Having a competently-written, clear and concise safety management system (SMS) can mean the difference between a safe workplace and a hazardous one writes Fiona Burns, who is health, safety and environment consultant at Croner.
As we all know, a key element of good health and safety management is reviewing and revising the organisation’s policies and documentation.
Why not review your health and safety management system this week? Or, if you don’t have one in place already, start creating one.
What is a safety management system?
Typically, management systems are put in place to organise complicated processes.
A safety management system (SMS) should focus on encouraging and improving safety in the workplace, considering all processes and condensing them into a system that promotes effective risk-based decision making. As such, your system should be proactive rather than reactive, focusing primarily on hazards.
There are a few key processes you should recognise in your SMS, as follows.
• Identifying hazards: what it says on the tin — recognising significant hazards within your organisation.
• Risk management: assessing your workplace’s risks and the measures taken or that should be taken to control those risks, such as fire risks.
• Health and safety performance: measuring performance against targets, ie whether you’ve achieved your company’s goals.
• Accident reporting: ensuring that any accidents and incidents are being reported effectively, efficiently, and with the correct amount of detail.
• Safety assurance: helping your organisation to maintain a high standard of health and safety, and continuously improve safety management.
An SMS should always build on existing processes, not serve as a substitute for them.
How to implement an SMS
Prior to implementing a new safety management system, you should conduct a full review of all health and safety policies and procedures.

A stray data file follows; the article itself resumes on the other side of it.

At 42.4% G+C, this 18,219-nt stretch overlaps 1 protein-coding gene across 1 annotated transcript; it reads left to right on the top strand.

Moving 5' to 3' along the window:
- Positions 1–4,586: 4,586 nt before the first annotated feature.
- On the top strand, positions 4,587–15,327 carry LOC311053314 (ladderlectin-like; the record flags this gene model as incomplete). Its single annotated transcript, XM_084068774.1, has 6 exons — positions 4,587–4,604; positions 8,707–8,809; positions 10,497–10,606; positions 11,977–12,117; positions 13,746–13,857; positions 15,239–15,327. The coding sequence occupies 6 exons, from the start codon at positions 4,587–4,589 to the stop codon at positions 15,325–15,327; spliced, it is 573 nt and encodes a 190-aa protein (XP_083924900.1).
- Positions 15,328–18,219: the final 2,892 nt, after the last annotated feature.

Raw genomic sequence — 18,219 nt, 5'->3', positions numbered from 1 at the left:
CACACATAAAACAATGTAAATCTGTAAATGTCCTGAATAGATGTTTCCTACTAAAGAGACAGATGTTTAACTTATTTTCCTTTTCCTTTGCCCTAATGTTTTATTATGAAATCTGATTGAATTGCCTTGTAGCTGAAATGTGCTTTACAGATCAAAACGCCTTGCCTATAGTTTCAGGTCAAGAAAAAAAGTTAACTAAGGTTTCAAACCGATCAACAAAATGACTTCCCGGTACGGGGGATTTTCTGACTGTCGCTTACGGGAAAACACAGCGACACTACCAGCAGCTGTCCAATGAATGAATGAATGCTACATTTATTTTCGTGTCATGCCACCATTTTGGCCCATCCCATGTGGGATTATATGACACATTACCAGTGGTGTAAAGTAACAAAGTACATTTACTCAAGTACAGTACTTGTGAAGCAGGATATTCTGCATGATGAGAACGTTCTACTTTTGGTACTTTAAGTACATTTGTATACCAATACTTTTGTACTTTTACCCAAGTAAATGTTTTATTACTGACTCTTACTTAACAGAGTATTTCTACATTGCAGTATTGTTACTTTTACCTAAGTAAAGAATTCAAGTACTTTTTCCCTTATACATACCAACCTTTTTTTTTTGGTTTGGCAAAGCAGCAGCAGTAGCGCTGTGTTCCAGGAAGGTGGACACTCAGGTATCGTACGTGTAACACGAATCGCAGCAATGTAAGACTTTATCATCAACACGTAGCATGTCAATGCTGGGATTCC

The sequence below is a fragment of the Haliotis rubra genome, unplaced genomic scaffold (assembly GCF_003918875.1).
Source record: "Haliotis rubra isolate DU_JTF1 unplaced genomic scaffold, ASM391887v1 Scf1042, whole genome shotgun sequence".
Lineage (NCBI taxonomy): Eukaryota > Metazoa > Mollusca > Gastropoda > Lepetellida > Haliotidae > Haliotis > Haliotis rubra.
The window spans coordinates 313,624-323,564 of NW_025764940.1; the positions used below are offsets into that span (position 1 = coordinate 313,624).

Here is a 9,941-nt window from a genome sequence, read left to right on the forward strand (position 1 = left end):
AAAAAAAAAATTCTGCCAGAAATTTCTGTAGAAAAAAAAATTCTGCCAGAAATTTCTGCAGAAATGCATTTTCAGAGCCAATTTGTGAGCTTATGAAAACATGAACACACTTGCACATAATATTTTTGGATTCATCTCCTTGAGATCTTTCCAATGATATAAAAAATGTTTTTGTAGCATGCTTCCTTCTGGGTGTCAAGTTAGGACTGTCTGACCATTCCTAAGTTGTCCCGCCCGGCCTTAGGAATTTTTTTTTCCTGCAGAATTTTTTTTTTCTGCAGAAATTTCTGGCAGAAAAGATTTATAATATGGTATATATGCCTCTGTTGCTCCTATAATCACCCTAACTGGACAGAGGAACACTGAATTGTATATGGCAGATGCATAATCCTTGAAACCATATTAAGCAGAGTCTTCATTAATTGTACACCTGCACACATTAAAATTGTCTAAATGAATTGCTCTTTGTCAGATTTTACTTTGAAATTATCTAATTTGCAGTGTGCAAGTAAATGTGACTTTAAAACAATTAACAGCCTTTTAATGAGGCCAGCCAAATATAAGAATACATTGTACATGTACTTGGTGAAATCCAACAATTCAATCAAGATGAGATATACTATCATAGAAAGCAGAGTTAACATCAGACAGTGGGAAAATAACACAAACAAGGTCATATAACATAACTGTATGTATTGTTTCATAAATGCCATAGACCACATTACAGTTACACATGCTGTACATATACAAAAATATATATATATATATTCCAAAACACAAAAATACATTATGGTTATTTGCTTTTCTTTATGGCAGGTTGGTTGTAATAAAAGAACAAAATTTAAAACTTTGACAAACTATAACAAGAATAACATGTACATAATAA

This review should check that the organisation is compliant and following best practice for your industry.
Once that is complete, set your objectives and targets. Measure these targets against key performance indicators.
Good indicators could include:
• carrying out a certain amount of planned risk assessments
• maintenance of critical equipment
• overall level of implementation of the SMS.
Periodic monitoring should be used to measure success. Questions that could be asked include the following.
• When did we last review the SMS?
• Do we report on health and safety performance in our annual review?
• Should we reward exceptional performance in health and safety?
• Do we carry out audits regularly?
• How do we learn from our mistakes?
Once these targets and questions are in place, you can work on integrating them in conjunction with your current processes.
If there are any sticking points, ask yourself how you could alter processes to fit with your organisation’s goals.
How will an SMS benefit my business?
Aside from the obvious benefit of improving overall health and safety, an SMS provides a number of benefits such as:
• improved decision making
• reduced accidents
• better resource allocation
• increased workforce efficiency
• reduced costs on health and safety
• stronger corporate culture
• demonstrates compliance.
For organisations that would like to implement a safety management system but aren’t sure where to start, there are two useful frameworks.
• HSG 65 Managing for Health and Safety, Health and Safety Executive.
• ISO 45001:2018 Occupational Health and Safety Management Systems. Requirements with Guidance for Use, International Organization for Standardization.
Need help? Call Croner’s UK-based occupational health and safety consultants on 0844 561 8149.
Last reviewed 7 February 2019